Bringing Private Meetings at the FCC into the Light
Bringing Private Meetings at the FCC into the Light
Bringing Private Meetings at the FCC into the Light

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    If you stand outside of the FCC on any given day, you will have the opportunity to witness the great ebb and flow of telecommunications lobbyists (and, admittedly, the occasional public interest representative) streaming inside.  These folks are at the FCC to have private meetings to discuss their issues with staffers and Commissioners.  Although these meetings are private, there are some rules – called ex parte rules – that require people meeting with Commissioners and Commission staff to write up a summary of what was discussed.  These summaries – called ex parte letters – are supposed to let the public know what happened.  Unfortunately, for a variety of reasons, those letters are not always very informative.

    As we announced in The Greatest Video EVER Made in the History of the World About FCC Ex Parte Reform, the FCC recently began looking at ways to improve its ex parte system and bring some transparency to the process.  Yesterday Public Knowledge, along with Consumer Federation of America, filed our suggestions.  In our comments, we suggested some big changes as well as some smaller changes to try and fix the system.

    In the big change category, we offered three different ways that the Commission could eliminate some of the secrecy surrounding the private meetings.  The first option would be to eliminate ex parte meetings entirely.  Instead of in person meetings, all information presented to the Commission would have to come in the form of a written comment.  This way, the public would know exactly what points are being made on a given topic.

    The second option would be to make a video recording of the meeting available to the public.  If the private meetings are valuable, the video option would be a way to make them as transparent as possible.

    The third option is to have an independent third party, a “neutral scribe,” attend the meeting and prepare a record.  This record could either be a verbatim transcript (like a court reporter) or a detailed summary.  As with the video recording, this report would be accessible to the public and provide meaningful details about the discussion.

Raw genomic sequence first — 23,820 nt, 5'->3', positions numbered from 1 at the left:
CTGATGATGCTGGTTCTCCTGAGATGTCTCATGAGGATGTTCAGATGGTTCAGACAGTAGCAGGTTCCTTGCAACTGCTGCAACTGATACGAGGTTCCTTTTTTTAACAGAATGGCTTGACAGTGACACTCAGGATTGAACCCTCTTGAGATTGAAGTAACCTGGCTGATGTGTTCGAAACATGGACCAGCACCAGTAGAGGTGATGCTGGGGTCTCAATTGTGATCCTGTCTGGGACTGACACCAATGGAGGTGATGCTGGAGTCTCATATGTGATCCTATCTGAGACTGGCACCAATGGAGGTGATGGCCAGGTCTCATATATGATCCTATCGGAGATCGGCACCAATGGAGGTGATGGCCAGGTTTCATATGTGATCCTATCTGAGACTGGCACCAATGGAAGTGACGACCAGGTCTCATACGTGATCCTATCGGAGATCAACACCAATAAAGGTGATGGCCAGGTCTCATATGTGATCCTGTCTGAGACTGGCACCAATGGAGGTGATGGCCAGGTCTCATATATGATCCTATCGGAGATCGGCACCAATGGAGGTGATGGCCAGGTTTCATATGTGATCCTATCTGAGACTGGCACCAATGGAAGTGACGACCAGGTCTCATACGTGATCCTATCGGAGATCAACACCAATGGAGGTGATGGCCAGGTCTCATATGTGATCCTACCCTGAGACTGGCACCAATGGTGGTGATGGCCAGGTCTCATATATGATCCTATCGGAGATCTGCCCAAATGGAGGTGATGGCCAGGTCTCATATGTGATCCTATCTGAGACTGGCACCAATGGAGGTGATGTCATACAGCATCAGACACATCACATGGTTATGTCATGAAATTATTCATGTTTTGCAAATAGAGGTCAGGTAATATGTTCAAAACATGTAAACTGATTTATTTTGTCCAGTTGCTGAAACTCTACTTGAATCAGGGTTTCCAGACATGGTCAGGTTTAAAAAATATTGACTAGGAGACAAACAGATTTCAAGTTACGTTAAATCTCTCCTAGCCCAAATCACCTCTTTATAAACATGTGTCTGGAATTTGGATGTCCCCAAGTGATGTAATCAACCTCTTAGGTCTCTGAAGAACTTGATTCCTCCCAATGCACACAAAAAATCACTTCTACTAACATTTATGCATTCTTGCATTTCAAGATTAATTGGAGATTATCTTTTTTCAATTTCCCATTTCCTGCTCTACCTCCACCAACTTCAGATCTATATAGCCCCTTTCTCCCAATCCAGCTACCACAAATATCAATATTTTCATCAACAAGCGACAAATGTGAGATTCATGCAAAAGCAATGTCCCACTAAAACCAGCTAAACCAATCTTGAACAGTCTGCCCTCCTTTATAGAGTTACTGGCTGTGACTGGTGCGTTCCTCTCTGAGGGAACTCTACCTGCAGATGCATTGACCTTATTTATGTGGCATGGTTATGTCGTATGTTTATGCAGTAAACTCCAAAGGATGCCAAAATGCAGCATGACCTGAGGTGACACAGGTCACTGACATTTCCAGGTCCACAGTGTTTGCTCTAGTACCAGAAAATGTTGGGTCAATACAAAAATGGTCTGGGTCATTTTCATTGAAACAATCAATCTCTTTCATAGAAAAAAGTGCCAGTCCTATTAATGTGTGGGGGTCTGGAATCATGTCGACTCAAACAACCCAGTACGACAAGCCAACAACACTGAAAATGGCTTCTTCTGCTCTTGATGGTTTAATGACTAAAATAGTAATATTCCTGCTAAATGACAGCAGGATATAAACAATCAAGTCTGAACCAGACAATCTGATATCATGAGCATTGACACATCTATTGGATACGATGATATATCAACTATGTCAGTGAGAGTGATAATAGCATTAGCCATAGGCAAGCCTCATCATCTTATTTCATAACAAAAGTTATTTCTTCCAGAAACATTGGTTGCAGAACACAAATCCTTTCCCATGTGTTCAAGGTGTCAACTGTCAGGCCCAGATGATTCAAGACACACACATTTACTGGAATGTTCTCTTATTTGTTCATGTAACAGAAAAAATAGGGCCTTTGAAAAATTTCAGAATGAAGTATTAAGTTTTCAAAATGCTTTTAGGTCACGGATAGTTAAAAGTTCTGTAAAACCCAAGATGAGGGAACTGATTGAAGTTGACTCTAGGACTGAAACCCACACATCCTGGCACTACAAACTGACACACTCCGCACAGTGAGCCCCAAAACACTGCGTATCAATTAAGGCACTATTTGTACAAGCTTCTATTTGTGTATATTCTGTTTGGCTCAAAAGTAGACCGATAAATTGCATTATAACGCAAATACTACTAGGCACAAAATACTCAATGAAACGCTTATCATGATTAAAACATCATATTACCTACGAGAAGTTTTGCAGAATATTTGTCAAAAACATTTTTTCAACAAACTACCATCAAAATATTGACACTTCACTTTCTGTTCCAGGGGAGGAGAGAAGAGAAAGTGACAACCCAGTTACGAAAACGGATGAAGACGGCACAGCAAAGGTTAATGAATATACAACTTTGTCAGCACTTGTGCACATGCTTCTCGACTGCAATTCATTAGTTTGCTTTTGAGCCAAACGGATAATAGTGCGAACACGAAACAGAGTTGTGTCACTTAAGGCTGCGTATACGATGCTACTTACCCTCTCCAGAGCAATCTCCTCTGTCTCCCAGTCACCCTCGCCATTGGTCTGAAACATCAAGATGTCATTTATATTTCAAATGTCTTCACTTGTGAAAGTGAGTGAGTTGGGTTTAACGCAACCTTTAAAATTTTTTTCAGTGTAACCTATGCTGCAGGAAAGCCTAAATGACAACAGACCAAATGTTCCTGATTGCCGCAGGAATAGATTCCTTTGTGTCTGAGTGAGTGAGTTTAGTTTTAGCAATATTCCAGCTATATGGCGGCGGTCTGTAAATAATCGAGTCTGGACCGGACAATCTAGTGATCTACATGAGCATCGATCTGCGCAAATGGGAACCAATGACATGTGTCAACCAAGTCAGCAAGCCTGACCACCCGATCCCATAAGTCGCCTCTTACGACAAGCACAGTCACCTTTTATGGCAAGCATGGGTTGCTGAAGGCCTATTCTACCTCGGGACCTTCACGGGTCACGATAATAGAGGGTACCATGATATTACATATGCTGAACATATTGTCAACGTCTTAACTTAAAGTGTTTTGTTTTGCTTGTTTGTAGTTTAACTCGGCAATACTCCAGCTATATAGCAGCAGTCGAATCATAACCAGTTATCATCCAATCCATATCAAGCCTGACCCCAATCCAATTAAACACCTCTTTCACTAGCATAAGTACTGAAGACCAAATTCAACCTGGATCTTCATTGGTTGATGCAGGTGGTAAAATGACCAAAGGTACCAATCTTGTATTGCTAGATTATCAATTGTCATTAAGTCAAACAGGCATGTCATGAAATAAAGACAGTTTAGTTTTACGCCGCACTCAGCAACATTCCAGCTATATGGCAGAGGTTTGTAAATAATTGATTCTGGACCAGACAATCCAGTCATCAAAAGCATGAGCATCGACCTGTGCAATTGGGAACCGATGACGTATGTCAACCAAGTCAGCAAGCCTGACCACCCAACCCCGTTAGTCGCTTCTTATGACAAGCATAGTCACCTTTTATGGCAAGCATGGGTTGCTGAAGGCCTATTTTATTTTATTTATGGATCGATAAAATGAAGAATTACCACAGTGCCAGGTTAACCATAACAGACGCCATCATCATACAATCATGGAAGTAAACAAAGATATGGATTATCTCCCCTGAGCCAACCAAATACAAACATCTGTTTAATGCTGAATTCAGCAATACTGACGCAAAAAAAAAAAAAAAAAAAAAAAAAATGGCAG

Ideally, the Commission would approve all three of these options, and then let individual Commissioners and Bureaus choose from the menu.  That way we could find out which most effectively balanced the importance of bringing the business of the Commission into the sunlight with the value of having the meetings in a resource effective manner.

    We also proposed a number of smaller changes.  Perhaps the most important was to the scope of what can be discussed during a meeting.  The value of private meetings is often justified on the grounds that they give the Commission staff an opportunity to probe arguments offered by various parties.  In light of this, we suggest that the scope of private meetings be narrowed to include only existing arguments.  If a party has an important new argument to put forward, it should be required to do so in a written document open to the public.

    Finally, we pointed out that one of the biggest problems with the current ex parte system is not that today’s rules are deficient, but rather that no one is actively enforcing them.  Any reform of the ex parte process must be paired with a commitment to enforcement, or the entire exercise will be a waste of time.